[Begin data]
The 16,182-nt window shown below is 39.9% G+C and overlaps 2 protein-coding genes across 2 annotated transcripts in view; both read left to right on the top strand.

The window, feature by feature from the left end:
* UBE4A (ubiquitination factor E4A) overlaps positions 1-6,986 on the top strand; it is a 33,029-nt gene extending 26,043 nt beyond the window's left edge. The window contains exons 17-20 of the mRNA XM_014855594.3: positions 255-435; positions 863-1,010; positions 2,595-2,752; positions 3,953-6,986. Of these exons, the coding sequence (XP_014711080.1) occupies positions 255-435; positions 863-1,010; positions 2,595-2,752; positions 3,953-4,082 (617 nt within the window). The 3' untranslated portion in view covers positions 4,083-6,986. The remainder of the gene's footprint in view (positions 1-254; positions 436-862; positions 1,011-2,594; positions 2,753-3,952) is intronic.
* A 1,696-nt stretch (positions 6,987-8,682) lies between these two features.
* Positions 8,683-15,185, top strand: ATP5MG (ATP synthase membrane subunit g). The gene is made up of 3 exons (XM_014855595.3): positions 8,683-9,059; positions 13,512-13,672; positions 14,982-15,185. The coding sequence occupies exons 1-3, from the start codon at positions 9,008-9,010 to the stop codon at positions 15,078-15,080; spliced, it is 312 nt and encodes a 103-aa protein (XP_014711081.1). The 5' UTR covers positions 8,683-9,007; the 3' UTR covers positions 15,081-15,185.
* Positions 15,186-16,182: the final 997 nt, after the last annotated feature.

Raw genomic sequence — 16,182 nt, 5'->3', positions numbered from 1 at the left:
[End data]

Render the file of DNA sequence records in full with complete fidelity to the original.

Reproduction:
The 16,182-nt window shown below is 39.9% G+C and overlaps 2 protein-coding genes across 2 annotated transcripts in view; both read left to right on the top strand.

The window, feature by feature from the left end:
* UBE4A (ubiquitination factor E4A) overlaps positions 1-6,986 on the top strand; it is a 33,029-nt gene extending 26,043 nt beyond the window's left edge. The window contains exons 17-20 of the mRNA XM_014855594.3: positions 255-435; positions 863-1,010; positions 2,595-2,752; positions 3,953-6,986. Of these exons, the coding sequence (XP_014711080.1) occupies positions 255-435; positions 863-1,010; positions 2,595-2,752; positions 3,953-4,082 (617 nt within the window). The 3' untranslated portion in view covers positions 4,083-6,986. The remainder of the gene's footprint in view (positions 1-254; positions 436-862; positions 1,011-2,594; positions 2,753-3,952) is intronic.
* A 1,696-nt stretch (positions 6,987-8,682) lies between these two features.
* Positions 8,683-15,185, top strand: ATP5MG (ATP synthase membrane subunit g). The gene is made up of 3 exons (XM_014855595.3): positions 8,683-9,059; positions 13,512-13,672; positions 14,982-15,185. The coding sequence occupies exons 1-3, from the start codon at positions 9,008-9,010 to the stop codon at positions 15,078-15,080; spliced, it is 312 nt and encodes a 103-aa protein (XP_014711081.1). The 5' UTR covers positions 8,683-9,007; the 3' UTR covers positions 15,081-15,185.
* Positions 15,186-16,182: the final 997 nt, after the last annotated feature.

Raw genomic sequence — 16,182 nt, 5'->3', positions numbered from 1 at the left: